Alexandra with her daughters Victoria (right) and Louise (left)
Alexandra with her daughters Victoria (right) and Louise (left)

Albert Edward and Alexandra undertook a six-month tour taking in Austria, Egypt and Greece over 1868–9, which included visits to her brother, George I of Greece and, for her only, to the harem of the Khedive Ismail. In Turkey she became the first woman to sit down to dinner with the Sultan Abdul-Aziz, and later the royal party visited the Crimean battlefields.[22] Image File history File links Size of this preview: 432 × 599 pixels Full resolution (1566 × 2173 pixel, file size: 1. ... Image File history File links Size of this preview: 432 × 599 pixels Full resolution (1566 × 2173 pixel, file size: 1. ... For other persons known as Princess Victoria, see Princess Victoria (disambiguation) The Princess Victoria (Victoria Alexandra Olga Mary) (6 July 1868-3 December 1935) was a member of the British Royal Family, the fourth child and second daughter of King Edward VII. // Early Life Princess Victoria was born on July... Her Royal Highness The Princess Louise, Princess Royal and Duchess of Fife (Louise Victoria Alexandra Dagmar Duff, née Wettin) (20 February 1867-4 January 1931), was the third child and the eldest daughter of King Edward VII and Queen Alexandra. ... Ismail Pasha Ismail Pasha, known as Ismail the Magnificent (December 31, 1830–March 2, 1895) (Arabic: إسماعيل باشا), was khedive of Egypt from 1863 until he was removed at the behest of the British in 1879. ... Abdülâziz (Ottoman Turkish: عبد العزيز ‘Abdü’l-‘AzÄ«z) was the 32nd sultan of the Ottoman Empire and reigned between June 25, 1861 and May 30, 1876. ... Motto Процветание в единстве(Russian) Protsvetanie v edinstve(transliteration) Prosperity in unity Anthem Нивы и горы твои волшебны, Родина(Russian) Nivy i gory tvoi volshebny, Rodina(transliteration) Your fields and mounts are wonderful, Motherland Location of Crimea (red) with respect to Ukraine (light blue). ...


Albert Edward and Alexandra made Sandringham House their preferred residence, and their marriage was in many ways a happy one. However, Albert Edward did not give his wife or children as much attention as she would have liked, and they gradually became estranged, until his serious illness in the early 1870s brought about a reconciliation.[23] Their relationship had its ups and downs over the years. Albert Edward, even after winning back his wife's affections, continued to keep mistresses, among them the actress Lillie Langtry; Daisy Greville, Countess of Warwick; humanitarian Agnes Keyser, and society matron Alice Keppel. Sandringham House is a country house on 8000 acres (32 km²) of land near the village of Sandringham, Norfolk, which is privately owned by the British Royal Family. ... This article refers to Langtry, Lillie. ... Frances Evelyn Daisy Greville, Countess of Warwick [1] (10 December 1861–26 July 1938) was a society beauty and courtesan, and a mistress to King Edward VII. [2] Royal marriage, affairs Born Frances Evelyn Maynard, she was the daughter of The Hon. ... Agnes Keyser was the wealthy daughter of a Stock Exchange member, a humanitarian, and longtime mistress to Edward VII of the United Kingdom. ... Alice Frederica Edmonstone Keppel (14 October 1869 – 22 November 1947) was a British socialite and the most famous mistress of Edward VII of the United Kingdom, the eldest son of Queen Victoria. ...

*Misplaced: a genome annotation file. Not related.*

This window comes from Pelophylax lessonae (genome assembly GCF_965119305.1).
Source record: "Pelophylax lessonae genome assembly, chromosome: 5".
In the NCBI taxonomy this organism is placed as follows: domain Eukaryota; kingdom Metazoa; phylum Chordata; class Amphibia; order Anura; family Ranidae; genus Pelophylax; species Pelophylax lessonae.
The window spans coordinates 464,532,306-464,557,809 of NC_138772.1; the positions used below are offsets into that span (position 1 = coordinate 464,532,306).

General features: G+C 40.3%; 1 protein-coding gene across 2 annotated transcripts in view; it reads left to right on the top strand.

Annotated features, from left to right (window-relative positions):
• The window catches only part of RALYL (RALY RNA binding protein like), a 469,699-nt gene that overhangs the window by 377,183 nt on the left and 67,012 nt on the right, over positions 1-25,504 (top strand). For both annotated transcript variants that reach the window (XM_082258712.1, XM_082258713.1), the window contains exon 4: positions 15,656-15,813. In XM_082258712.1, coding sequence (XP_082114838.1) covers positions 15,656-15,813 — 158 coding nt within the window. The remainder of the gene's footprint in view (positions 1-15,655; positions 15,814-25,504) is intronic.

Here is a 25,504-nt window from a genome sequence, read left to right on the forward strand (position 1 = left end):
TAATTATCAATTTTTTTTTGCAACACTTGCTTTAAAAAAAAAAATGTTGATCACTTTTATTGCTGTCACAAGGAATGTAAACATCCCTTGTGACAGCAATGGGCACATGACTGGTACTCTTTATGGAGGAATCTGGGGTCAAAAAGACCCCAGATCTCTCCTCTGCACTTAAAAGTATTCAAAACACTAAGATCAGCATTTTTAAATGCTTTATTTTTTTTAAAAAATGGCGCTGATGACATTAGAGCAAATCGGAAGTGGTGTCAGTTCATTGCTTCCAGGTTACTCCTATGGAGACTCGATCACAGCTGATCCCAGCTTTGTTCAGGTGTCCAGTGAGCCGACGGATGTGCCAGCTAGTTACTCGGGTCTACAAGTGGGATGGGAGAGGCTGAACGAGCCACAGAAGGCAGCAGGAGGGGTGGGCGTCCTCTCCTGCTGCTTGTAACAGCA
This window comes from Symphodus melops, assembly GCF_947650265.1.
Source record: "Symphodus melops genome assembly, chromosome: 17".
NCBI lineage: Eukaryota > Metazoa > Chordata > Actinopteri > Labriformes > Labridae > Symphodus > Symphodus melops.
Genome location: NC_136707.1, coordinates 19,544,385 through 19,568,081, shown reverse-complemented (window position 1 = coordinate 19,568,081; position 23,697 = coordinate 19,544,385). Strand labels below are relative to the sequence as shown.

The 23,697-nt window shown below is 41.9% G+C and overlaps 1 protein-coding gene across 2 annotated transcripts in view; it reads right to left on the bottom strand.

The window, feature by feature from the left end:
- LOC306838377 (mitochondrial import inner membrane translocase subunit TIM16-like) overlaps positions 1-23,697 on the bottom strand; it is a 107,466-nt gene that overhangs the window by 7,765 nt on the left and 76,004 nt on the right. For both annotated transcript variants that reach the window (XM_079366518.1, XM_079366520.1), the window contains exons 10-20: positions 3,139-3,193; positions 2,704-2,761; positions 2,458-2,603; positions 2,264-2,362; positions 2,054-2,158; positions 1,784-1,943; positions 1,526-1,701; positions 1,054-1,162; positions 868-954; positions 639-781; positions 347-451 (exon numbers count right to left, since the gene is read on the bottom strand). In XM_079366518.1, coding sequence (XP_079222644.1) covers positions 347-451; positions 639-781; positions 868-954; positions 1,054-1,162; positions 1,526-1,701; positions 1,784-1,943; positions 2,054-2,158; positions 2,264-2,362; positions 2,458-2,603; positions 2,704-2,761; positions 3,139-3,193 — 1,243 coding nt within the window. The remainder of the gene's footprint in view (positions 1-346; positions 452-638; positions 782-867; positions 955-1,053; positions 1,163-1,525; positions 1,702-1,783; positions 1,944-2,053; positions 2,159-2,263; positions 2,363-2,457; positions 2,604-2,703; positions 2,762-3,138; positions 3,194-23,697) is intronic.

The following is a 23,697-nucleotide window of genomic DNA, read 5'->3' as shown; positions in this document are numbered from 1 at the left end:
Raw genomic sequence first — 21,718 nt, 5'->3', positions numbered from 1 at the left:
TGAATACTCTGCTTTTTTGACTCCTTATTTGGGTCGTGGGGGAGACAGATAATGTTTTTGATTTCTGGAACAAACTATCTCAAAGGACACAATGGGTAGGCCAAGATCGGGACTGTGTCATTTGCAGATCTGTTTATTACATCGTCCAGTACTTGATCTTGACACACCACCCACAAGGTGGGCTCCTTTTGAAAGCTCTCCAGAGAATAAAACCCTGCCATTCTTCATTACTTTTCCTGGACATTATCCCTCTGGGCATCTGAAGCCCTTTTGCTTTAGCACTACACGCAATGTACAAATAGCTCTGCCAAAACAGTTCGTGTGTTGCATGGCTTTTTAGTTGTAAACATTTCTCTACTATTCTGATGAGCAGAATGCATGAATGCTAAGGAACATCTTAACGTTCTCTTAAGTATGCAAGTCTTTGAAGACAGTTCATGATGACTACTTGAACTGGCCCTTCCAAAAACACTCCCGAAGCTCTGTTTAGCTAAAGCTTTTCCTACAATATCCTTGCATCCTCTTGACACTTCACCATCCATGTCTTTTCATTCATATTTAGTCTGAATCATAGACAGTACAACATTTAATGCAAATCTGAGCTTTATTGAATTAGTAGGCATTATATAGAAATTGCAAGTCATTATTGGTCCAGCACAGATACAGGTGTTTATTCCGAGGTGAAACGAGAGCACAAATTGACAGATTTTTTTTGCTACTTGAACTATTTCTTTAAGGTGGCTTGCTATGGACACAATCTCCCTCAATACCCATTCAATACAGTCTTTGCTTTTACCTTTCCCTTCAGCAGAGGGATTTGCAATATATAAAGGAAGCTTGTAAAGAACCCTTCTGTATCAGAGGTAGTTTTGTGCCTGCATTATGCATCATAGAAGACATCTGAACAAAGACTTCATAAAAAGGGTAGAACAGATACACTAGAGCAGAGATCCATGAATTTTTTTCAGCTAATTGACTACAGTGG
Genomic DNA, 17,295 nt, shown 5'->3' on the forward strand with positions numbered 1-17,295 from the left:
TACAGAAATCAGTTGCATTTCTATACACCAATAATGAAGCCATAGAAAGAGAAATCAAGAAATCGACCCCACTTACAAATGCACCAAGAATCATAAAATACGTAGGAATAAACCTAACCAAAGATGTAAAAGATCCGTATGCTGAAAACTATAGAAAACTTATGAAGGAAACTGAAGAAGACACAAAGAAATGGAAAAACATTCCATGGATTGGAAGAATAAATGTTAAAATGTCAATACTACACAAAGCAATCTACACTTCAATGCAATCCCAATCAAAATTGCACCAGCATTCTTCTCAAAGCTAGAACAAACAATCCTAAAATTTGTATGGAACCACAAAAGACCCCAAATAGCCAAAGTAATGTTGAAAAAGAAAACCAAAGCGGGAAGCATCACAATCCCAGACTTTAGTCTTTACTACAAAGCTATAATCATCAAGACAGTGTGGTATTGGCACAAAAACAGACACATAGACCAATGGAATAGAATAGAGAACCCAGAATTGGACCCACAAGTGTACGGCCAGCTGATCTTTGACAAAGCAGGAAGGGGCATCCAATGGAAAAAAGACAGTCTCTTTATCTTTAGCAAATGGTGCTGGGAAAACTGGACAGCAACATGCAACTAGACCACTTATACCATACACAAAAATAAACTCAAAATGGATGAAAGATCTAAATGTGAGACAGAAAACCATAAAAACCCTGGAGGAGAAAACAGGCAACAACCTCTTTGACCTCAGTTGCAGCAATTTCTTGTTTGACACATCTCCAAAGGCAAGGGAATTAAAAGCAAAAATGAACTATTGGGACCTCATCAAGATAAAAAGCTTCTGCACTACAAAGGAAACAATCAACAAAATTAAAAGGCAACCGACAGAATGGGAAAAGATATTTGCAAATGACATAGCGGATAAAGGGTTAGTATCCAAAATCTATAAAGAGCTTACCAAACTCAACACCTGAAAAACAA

Most of these were with the full knowledge of Alexandra. It is commonly stated that the Queen allowed Alice Keppel to sit by the King's bedside as he lay dying. However, Alexandra was wholeheartedly against it; Keppel forced herself on Sandringham House, and when asked by the Queen to leave the bedchamber, she created an embarrassing scene and had to be escorted out. She merely tolerated Keppel, but never accepted her. Alexandra did not like the fact that Keppel appeared everywhere that she and Albert Edward went. Alexandra herself remained faithful throughout her marriage. Alice Frederica Edmonstone Keppel (14 October 1869 – 22 November 1947) was a British socialite and the most famous mistress of Edward VII of the United Kingdom, the eldest son of Queen Victoria. ...


In 1881, Alexandra and Albert Edward travelled to St Petersburg after the assassination of Alexander II of Russia, so that Alexandra could provide comfort to her sister, who was now the Tsarina, and to represent Britain.[24] Alexandra undertook many public duties; in the words of Queen Victoria, "to spare me the strain and fatigue of functions. She opens bazaars, attends concerts, visits hospitals in my place…she not only never complains, but endeavours to prove that she has enjoyed what to another would be a tiresome duty."[25] She took a particular interest in the London Hospital, visiting it regularly. Joseph Merrick, the so-called "Elephant Man", was one of the patients whom she visited.[26] Saint Petersburg (Russian: Санкт-Петербу́рг, English transliteration: Sankt-Peterburg), colloquially known as Питер (transliterated Piter), formerly known as Leningrad (Ленингра́д, 1924–1991) and... Alexander (Aleksandr) II Nikolaevich (Russian: Александр II Николаевич) (Moscow, 29 April 1818 – 13 March 1881 in St. ... The Elephant Man redirects here. ...